After the Sept. 11 attacks, Bush and his administration responded with a swift invasion of Afghanistan to crush the Taliban government that provided logistical support for Al Qaeda. Then, Bush pushed toward the war in Iraq, ignoring widespread opposition among longtime U.S. allies.

After the attacks in Madrid, Spaniards reacted with a demonstration of collective resolve that brought 10 million people to the streets to protest the terrorists, as well as Spain's involvement in Iraq. The new government deployed investigators to follow up leads and penetrate Moroccan cells with purported links to Al Qaeda, which turned out to be behind the attacks. Antiterrorism police have arrested 68 people in connection with the train bombings, including 20 believed to have been directly involved. The suspects are alleged to form a web that ranges from Moroccan cell-phone store owners who perhaps unwittingly helped the terrorists obtain and program phones used to trigger bombs, to Spanish nationals who helped secure some of the explosives, to a core of 20 militants who more actively took part in the bombings.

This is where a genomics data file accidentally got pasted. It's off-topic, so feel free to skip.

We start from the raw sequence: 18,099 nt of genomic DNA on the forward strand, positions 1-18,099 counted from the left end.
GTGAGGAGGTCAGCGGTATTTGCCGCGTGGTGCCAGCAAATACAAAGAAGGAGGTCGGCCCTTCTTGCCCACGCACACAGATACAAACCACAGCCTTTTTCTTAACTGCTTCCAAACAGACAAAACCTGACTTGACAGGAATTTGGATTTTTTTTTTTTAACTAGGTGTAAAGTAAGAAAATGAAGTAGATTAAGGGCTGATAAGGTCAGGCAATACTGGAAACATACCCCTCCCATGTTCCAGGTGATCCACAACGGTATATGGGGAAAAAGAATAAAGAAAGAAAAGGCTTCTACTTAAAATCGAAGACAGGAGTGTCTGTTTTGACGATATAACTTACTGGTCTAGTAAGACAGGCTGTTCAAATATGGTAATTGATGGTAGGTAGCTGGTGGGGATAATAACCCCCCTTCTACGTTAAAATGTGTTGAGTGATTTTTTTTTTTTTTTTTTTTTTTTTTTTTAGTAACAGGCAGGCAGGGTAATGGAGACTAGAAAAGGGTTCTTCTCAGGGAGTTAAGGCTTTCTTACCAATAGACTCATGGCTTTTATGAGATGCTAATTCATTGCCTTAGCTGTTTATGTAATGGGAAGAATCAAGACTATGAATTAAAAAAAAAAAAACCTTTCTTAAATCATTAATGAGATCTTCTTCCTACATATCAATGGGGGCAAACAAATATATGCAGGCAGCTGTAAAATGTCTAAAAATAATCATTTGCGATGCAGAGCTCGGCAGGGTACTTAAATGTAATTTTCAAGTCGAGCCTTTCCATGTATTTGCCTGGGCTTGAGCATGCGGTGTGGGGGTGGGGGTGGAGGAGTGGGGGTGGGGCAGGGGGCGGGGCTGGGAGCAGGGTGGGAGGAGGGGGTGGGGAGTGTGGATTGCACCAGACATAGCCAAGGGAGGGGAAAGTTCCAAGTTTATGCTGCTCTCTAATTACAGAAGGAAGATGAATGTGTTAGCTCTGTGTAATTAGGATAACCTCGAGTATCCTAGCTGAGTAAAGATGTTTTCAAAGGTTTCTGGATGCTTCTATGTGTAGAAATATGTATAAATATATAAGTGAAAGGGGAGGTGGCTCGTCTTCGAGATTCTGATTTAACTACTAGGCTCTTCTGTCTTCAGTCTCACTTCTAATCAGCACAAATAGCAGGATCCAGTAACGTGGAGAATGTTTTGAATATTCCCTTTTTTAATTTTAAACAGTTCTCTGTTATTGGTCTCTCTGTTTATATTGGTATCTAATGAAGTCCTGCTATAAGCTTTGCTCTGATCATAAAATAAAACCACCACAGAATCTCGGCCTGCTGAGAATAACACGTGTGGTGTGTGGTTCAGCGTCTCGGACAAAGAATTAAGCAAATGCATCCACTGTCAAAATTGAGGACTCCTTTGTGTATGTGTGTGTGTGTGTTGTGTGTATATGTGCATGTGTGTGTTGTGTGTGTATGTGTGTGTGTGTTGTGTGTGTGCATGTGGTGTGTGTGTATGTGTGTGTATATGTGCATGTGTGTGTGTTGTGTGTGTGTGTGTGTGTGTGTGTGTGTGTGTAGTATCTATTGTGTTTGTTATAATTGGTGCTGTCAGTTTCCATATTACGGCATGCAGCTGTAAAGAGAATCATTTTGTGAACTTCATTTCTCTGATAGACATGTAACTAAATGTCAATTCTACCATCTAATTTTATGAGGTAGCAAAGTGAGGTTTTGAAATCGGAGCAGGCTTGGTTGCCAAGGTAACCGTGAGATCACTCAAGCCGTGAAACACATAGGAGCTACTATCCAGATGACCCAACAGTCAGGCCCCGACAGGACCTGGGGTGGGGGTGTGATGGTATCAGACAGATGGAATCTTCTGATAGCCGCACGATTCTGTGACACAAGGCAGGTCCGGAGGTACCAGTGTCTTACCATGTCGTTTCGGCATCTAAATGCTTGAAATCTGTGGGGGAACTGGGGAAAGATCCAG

The core cell has been dismantled, according to Spanish law enforcement officials. A suspected mastermind of the operation, Rabei Osman Ahmed, is awaiting extradition from Italy under a new EU extradition agreement. A second purported coordinator is in custody in Spain and a third was killed when he exploded a bomb as the police tried to capture him, authorities said.

German and French counterterrorism officials have also made significant gains in disrupting Islamic militant cells through sweeps and key arrests. However, these countries have also suffered setbacks in obtaining convictions. In some cases this is because the United States is reluctant to share intelligence on Al Qaeda; in others it is because the kind of information obtained by the United States is deemed inadmissible in European courts.

Charles M. Sennott
The Boston Globe

Copyright © 2004 The International Herald Tribune